A Stormy, Monochromatic Soundtrack
The Neighbourhood’s new self-titled full-length combines the work of their two previous EPs Hard, which was released in September 2017, and To Imagine, which was released in January 2018, while adding in some well-crafted tunes to fill out the soundtrack. The decision to leave off some of the deadweight tracks on the two EPs and only keep the most interesting songs make the album a compelling listen.
Hard and To Imagine signaled a change into a darker, moody electronica sound for the Californian alternative band and this album further adds to that sonic world. It’s chock-full of hooks and is guaranteed to leave any fan with multiple catchy choruses to play in their head long after the first listen. Much like their black-and-white photo for the cover, the music in The Neighbourhood’s third full-length plays a lot within the darker hues. It’s a solemn and sometimes heavy affair, with lead singer Jesse Rutherford’s emotional pleas and meditations covering every track. Rutherford’s lyrics come out in a simple, almost elementary style and there’s nothing really under the surface. Lyrics tend to be about relationship woes and depressive themes. It’s an appropriate level of emo given the resurgence of that style in the trendy Soundcloud rap scene, which Rutherford seems somewhat influenced by, though it’s hard to place a finger on how exactly. His lackadaisical singing coupled with the heavy use of auto-tune creates a sound less like a voice and more like a synthesizer.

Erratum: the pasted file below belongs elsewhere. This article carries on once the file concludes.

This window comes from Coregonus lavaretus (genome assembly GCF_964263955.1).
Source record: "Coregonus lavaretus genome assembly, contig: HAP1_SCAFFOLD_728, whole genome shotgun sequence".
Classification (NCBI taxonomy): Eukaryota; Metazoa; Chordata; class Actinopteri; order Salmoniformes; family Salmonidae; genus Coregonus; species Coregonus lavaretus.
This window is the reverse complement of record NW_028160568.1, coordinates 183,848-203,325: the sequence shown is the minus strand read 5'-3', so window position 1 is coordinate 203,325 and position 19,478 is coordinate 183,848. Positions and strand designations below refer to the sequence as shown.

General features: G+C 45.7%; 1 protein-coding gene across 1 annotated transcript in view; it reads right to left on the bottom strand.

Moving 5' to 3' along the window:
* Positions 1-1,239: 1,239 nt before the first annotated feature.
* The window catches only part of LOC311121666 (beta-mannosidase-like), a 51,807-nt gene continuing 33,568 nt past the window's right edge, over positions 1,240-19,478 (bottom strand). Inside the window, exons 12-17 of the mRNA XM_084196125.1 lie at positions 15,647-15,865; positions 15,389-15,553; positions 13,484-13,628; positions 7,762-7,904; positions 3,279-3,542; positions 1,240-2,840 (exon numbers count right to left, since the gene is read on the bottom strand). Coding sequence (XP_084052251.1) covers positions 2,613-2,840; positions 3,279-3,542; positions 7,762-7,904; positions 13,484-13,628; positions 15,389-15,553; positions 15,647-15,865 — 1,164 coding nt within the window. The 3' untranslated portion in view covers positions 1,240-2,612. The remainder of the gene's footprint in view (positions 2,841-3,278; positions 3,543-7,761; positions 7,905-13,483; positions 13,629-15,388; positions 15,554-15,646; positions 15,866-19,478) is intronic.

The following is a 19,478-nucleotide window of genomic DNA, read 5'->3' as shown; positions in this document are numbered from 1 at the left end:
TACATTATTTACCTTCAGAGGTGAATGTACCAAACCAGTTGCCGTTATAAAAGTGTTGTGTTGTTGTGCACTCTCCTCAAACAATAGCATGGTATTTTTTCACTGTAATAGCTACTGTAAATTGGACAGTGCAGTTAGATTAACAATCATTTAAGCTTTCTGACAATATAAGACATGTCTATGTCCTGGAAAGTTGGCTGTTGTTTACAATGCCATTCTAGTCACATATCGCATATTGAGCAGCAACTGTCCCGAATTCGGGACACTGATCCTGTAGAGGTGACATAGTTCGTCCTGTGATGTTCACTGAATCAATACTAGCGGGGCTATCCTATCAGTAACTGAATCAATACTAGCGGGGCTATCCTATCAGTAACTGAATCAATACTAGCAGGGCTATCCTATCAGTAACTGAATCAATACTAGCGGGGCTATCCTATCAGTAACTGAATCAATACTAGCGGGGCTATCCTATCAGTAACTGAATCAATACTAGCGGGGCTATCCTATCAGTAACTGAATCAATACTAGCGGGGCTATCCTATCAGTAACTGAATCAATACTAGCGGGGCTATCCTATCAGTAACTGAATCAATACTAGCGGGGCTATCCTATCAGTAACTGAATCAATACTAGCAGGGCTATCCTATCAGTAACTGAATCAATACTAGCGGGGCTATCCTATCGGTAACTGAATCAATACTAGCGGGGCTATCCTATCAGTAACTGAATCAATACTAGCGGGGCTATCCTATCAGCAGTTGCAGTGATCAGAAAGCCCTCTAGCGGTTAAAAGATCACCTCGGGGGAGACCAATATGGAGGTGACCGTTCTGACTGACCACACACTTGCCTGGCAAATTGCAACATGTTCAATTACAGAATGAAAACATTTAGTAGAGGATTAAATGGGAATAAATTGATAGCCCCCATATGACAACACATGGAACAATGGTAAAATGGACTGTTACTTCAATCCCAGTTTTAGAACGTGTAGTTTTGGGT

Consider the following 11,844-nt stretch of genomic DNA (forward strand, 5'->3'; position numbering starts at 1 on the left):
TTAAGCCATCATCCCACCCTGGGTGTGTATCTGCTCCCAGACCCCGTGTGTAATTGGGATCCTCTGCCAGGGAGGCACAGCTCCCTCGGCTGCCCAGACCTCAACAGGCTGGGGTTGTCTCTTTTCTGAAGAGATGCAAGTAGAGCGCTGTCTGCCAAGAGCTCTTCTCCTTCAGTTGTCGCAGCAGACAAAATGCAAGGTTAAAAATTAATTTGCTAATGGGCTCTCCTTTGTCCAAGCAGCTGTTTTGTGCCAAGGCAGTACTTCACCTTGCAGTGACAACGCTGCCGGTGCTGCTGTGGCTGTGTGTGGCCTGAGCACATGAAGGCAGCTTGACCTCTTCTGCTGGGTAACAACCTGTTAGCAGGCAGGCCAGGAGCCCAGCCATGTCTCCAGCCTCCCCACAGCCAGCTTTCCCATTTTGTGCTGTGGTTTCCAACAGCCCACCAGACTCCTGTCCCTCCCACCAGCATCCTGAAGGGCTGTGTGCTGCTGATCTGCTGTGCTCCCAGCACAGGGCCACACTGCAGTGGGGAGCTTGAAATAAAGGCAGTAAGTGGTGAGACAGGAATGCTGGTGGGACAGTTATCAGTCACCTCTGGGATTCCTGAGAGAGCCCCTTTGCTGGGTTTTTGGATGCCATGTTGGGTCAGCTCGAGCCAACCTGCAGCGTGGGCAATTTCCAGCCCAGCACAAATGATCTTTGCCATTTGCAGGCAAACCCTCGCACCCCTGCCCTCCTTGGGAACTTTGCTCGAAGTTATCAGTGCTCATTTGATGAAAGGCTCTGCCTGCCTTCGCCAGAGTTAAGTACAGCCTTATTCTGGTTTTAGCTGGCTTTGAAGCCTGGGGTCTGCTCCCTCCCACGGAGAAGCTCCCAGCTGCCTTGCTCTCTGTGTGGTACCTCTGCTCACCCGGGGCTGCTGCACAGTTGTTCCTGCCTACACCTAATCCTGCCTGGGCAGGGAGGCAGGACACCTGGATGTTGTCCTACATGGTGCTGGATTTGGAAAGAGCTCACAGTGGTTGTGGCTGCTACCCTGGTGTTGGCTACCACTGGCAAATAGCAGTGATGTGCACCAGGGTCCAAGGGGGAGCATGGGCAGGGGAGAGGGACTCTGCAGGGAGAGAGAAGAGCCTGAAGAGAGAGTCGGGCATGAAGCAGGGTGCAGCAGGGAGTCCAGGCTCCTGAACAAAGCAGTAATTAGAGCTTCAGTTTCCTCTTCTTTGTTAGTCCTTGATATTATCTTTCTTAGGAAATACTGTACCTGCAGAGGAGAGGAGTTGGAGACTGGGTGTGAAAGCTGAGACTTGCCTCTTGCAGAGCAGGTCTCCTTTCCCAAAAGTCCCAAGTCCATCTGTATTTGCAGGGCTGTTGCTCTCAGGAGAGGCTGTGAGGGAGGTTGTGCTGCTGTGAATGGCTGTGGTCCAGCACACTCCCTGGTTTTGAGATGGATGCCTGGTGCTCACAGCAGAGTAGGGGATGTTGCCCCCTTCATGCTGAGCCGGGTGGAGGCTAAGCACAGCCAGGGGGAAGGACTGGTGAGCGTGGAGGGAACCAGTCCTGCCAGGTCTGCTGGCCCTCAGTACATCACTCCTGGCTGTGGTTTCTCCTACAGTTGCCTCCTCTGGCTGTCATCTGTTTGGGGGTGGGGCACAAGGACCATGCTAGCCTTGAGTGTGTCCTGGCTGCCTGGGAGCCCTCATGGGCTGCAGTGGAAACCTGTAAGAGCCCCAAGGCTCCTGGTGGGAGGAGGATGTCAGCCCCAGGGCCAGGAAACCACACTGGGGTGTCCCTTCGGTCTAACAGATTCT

“Flowers” begins the album with great energy from its siren-like guitar riff and punchy drum beat. “Everyday you want me to make, something I hate, all for your sake,” Rutherford sings on the chorus. “Nervous” is a slower emotional ballad that was co-written by pop mastermind Benny Blanco. Rutherford lays out his worries on the track singing, “You got me nervous to speak, so I just won’t say anything at all.” “You Get Me So High” nails a dark, almost hip-hop aesthetic with its reverb, sample-sounding guitars and rich drum textures.
It’s kind of ironic that the song with the name “Sadderdaze” is the most bright and sunshiny that the band gets on the entire album, thanks to its poppy Beatles-inspired chorus. Uplifting strings in the style of George Martin accompany Rutherford as he sings, “Saturdays are not the same as they used to be.” The verses take on a downtempo, minor-key sound with dissonant pizzicato strings which makes a great contrast. In another Beatles reference, the track ends with a cacophony of out-of-tune string runs like “A Day in the Life.”
One track from the To Imagine EP that didn’t make the record but would have been a nice fit is “Dust,” because it shows a grittier, more straight-ahead rock sound and is lyrically different than the rest. All in all, on their third full-length, The Neighbourhood continues to evade being placed in any one genre. The band entertains at the same time as pushing their sound to new places.